GM had already planned three variants of the upcoming, and fuel efficient, 2011 Chevrolet Cruze — an LS, LT, and LTZ — the same labeling scheme that Chevy has for lots of its vehicles. But Chevy plans to unveil yet another Cruze model at the New York Auto show this week: the Cruze Eco.
Using a variety of innovative techniques, including a 1.4 liter Ecotec engine, various aerodynamic improvements, weight saving features, and low rolling resistance tires, Chevy claims to have squeezed at least 40 MPG out of the Cruze Eco on the highway.
Having broken the 40 mpg barrier, GM is using these stats to claim “the Cruze Eco delivers hybrid-like efficiency without the price tag.” That’s according to Jim Campbell, Chevy’s vice president of marketing.
Along with the upcoming Chevy Volt, the Cruze has been one of the poster children that GM is using as a mea culpa to the taxpayers who saved it from certain doom… a way to exclaim “See everybody, we’re doing green things!” Certainly the Cruze is a car for the modern buyer, reflecting a clear trend all across the US marketplace for downsized, yet solidly-built and feature-rich vehicles. Whether or not it helps to save GM’s tushy is another question entirely.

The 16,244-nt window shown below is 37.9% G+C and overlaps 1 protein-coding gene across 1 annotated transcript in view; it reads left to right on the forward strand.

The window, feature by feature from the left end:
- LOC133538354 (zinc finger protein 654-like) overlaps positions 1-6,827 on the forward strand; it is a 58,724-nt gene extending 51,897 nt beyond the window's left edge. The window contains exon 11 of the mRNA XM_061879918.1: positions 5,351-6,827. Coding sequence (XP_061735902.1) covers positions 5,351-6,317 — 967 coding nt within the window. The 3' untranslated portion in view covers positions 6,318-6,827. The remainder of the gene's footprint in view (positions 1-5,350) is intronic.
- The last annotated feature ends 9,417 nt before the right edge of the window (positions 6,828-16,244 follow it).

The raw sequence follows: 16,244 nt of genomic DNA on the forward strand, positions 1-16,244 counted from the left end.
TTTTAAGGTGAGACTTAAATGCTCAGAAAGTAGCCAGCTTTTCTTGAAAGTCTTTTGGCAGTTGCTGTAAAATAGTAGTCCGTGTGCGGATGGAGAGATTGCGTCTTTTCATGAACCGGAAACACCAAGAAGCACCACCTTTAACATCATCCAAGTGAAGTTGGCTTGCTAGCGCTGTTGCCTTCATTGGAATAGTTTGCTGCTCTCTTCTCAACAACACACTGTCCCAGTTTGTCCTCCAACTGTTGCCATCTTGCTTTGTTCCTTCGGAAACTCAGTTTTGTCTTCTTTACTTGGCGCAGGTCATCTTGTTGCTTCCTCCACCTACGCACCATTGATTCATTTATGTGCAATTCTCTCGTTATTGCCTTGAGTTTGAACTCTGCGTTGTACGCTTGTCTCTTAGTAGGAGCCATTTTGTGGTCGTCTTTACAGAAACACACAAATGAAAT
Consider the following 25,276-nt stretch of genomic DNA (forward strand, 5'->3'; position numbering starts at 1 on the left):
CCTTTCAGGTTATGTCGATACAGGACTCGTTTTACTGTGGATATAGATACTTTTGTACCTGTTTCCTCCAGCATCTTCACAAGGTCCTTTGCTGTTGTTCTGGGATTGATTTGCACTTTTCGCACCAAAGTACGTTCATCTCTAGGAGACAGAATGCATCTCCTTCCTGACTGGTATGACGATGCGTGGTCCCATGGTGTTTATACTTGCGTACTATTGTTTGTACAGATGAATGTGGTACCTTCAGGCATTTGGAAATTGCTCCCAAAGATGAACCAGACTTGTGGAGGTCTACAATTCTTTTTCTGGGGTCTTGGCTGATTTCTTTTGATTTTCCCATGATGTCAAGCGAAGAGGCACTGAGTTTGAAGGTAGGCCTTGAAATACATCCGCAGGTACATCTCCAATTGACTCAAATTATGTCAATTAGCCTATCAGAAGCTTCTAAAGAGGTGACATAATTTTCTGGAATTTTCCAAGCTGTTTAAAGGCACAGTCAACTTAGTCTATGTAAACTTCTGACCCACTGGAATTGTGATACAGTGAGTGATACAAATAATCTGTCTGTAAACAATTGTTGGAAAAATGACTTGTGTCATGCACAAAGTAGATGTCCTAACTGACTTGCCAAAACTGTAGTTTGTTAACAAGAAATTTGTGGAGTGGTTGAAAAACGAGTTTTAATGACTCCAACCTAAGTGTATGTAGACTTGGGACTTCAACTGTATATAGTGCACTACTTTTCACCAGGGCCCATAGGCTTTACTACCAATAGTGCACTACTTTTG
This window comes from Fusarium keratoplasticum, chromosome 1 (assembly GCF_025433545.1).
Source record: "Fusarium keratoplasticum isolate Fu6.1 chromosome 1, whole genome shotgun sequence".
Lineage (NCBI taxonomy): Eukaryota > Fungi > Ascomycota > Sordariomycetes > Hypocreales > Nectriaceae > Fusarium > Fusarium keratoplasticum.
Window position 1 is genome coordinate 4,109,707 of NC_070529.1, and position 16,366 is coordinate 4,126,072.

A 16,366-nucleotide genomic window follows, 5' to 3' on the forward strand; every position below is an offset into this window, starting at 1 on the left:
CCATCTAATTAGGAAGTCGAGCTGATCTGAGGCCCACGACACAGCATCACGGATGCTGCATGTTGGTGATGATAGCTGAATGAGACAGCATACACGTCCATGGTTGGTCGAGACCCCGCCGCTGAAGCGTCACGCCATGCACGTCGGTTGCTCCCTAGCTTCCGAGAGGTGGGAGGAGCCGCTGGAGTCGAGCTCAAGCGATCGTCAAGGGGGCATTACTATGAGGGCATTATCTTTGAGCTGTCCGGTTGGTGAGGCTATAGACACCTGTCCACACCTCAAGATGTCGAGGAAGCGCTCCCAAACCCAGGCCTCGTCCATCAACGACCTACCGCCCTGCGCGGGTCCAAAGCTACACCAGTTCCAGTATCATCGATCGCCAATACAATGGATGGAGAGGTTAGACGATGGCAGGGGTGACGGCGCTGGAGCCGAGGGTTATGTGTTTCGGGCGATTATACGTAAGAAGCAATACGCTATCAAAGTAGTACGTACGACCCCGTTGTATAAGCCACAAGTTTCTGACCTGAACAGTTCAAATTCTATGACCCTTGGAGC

GM says that, although the Cruze is technically a compact car, like the Corolla, it offers enough interior space to rival other midsize cars.
It should be noted that GM only claims the 6 speed automatic version of the Cruze Eco will reach 40 MPG highway, also adding that the manual transmission will have a slower 0-60 time of 10 seconds, while the 6 speed auto will get you to 60 a whole second earlier.
Along with the miserly 1.4 liter engine, GM included a laundry list of features to squeeze out every last drop of fuel economy:
- A lower front grille air shutter that closes at higher speeds to improve aerodynamics and opens at lower speeds to optimize engine-cooling airflow
- The upper grille has more “closeouts” to improve aerodynamics
- A lower front air dam extension, extensive use of underbody panels and a rear spoiler enhance aerodynamics
- A lowered ride height improves aerodynamics
- 17-inch lightweight aluminum wheels
- Ultra-low rolling resistance 17-inch Goodyear tires.
With all those extra features, I’m not sure how much less expensive the Cruze Eco will be than a similarly sized and equipped hybrid. I’ll see if I can’t get some pricing estimates out of GM while I’m at the NY Auto Show this week.
Up until now, and without official EPA estimates, GM had been saying that the 2011 Cruze would get about 40 mpg on the highway. With the announcement of the Cruze Eco it is now clear that, out of the 4 variants of the Cruze, only the Eco will break that 40 mpg ceiling.
This leaves me wondering two things: 1) what kind of mileage can we expect from the other trim levels, and 2) will we start seeing the “Eco” moniker on other GM models? Camaro Eco anyone? Somehow I don’t think so, but it does seem to indicate a new naming convention for the General.
Chevy anticipates that the Cruze Eco will start hitting showrooms in the 4th quarter of this year. You can check out the full press release on the next page.